This is alongside the closure of 21 children's centres, with only seven kept open through alternative ownership. The council's own findings last year show that 42% of Birmingham children are growing up in poverty. The absence of these nurseries and centres have hit the poorest areas hardest.

The council's five children's homes were privatised to the Priory Group (a celebrity rehab firm) in 2016 for a £40 million contract. These homes looked after some of the most vulnerable and overlooked children in the city, including children who had suffered sexual abuse.

By 2020 the Priory had run the homes into the ground and closed all five of them with a loss of around 80 jobs. All children had to be found alternative housing in the private sector.

In 2018, Birmingham City Council transferred all its remaining children's services except schools into a trust, and in January this year the trust came under fire for placing children in unregistered care homes.

Political alternative needed

These listed cuts may seem bleak, and sadly this is only a few of them. But we can conclude that when a fightback is made, a victory is possible. The bin workers, home-care workers and Short Heath community campaigners are just some examples of those who stood up and won.

Let's use the Erdington by-election as the starting ground for building a new fightback and pushing the socialist struggle forward!

The need for a political alternative for Birmingham has never been greater than it is today. The Labour council has proven it will not stand up for working-class people. So it's up to socialists, trade unionists and community campaigners to fight for working-class political representation.

That is why Birmingham Socialist Party, as well as standing Dave Nellist as a TUSC candidate in Erdington, will be contesting the local elections on 5 May. And we are also encouraging local trade unionists, community and social campaigners to stand too.

We are campaigning for the setting of no-cuts budgets which reflect the real needs of the local community: using council reserves - of which Birmingham has £976 million - and prudential borrowing in the short term to keep services funded, while building a mass campaign for more funding from central government.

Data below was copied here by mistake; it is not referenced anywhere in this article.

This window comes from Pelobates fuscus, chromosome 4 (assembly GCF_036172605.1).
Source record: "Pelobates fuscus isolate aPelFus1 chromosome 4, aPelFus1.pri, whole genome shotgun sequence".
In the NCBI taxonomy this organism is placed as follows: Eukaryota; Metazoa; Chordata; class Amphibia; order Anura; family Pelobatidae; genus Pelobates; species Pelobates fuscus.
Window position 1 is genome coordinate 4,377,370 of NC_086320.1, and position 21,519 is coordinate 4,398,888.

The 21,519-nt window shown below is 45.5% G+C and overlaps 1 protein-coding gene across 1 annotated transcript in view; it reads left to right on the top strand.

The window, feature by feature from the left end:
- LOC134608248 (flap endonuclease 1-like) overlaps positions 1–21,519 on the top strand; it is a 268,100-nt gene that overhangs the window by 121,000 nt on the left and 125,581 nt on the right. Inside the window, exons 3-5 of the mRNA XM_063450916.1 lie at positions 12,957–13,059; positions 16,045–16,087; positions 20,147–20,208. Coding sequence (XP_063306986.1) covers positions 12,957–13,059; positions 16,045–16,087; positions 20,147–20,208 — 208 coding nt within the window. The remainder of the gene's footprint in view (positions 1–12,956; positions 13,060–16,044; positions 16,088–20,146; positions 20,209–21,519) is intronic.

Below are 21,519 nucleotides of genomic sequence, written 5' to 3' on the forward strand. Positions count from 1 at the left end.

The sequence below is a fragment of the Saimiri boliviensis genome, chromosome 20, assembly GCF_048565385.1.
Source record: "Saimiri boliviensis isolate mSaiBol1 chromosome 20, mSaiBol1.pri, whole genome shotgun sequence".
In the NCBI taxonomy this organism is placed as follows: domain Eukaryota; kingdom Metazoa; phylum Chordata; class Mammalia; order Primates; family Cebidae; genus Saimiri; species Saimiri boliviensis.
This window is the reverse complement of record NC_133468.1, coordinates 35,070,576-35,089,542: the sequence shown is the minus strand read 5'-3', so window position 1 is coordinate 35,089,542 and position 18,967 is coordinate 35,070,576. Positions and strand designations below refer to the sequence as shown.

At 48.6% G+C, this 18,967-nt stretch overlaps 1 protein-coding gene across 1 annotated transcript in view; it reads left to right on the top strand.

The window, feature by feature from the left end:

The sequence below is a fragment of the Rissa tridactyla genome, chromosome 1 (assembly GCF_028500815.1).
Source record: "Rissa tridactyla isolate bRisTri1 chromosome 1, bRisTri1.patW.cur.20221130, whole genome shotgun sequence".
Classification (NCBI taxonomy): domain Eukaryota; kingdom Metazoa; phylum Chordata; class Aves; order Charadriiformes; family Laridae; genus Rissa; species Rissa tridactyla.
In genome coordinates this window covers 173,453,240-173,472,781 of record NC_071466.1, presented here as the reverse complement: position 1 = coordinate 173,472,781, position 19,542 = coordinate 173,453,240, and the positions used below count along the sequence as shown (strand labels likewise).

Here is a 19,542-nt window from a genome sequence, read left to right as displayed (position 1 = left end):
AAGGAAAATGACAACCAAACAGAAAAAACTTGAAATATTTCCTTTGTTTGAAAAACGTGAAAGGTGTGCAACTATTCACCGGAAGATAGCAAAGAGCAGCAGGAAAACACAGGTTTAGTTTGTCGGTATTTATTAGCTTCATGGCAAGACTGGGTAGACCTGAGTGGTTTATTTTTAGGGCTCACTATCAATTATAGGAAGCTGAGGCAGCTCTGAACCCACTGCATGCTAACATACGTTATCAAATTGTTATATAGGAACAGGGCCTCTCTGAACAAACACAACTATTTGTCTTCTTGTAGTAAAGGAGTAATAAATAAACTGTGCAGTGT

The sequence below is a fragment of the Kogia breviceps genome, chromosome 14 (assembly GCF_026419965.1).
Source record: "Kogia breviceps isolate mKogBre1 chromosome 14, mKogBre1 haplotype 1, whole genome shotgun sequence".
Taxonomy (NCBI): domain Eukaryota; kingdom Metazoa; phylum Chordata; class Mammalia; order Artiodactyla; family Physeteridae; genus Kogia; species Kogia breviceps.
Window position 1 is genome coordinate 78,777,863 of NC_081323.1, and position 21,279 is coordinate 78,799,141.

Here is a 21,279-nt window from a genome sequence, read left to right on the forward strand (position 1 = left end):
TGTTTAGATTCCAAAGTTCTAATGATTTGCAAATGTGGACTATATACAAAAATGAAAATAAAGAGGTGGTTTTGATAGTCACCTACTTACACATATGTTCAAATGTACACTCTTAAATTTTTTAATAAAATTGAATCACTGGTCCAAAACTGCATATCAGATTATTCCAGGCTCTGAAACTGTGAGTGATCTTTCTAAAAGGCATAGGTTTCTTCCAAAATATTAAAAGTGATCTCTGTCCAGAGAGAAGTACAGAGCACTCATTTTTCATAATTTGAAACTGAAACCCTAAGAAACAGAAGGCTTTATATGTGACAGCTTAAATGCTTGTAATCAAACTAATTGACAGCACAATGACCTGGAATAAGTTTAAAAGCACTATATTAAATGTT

Birmingham City Council isn't scared to use prudential borrowing powers for its vanity projects such the Commonwealth Games and Grand Central Station - just when it comes to social care, youth and the other services working-class people need!

Let's build the fightback now.

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In The Socialist 16 February 2022:

What we think

Britain's economic growth figures mask fragile false recovery


'Labour by name - Tory by policy'

Covid: Fight for full sick pay

Met police boss ousted

Tory stealth taxes burden 'packhorse generation'

Left Labour MPs under pressure over Erdington

'Stand together and fight'

Neither Washington, London nor Moscow

Australian nurses strike against understaffing and low pay

Erdington by-election

Birmingham Erdington by-election

Campaigning in Birmingham Erdington by-election

Saltley Gate

From our history: 1972 miners' strike

PCS elections

PCS Elections 2022: Time for new union leadership

Workplace news

Barts NHS strike

NEU strike at girls' school chain over pensions

University workers striking back

"If we don't fight, we won't win!"

Just Eat strike spreads and forces concessions

Join the scaffs mass picket at Scunthorpe steelworks

Worksop Wincanton workers win pay rise after strike


West Sussex care campaigners' victory

Why I'm going to Socialist Students conference

Campaigning to make 2 March student walkout happen

Stop eviction of Camden homeless collective

East Sussex: Poverty and cuts bring people to Socialist Party

Save St Mary's Leisure Centre

Fund us to fight for socialism

Readers' opinion

TV: 'Death of Two Black Men: Police in the Spotlight'

TV: 'A Killing in Tiger Bay'

How Cardiff Bay's redevelopment led to 'social cleansing'


Home   |   The Socialist 16 February 2022   |   Join the Socialist Party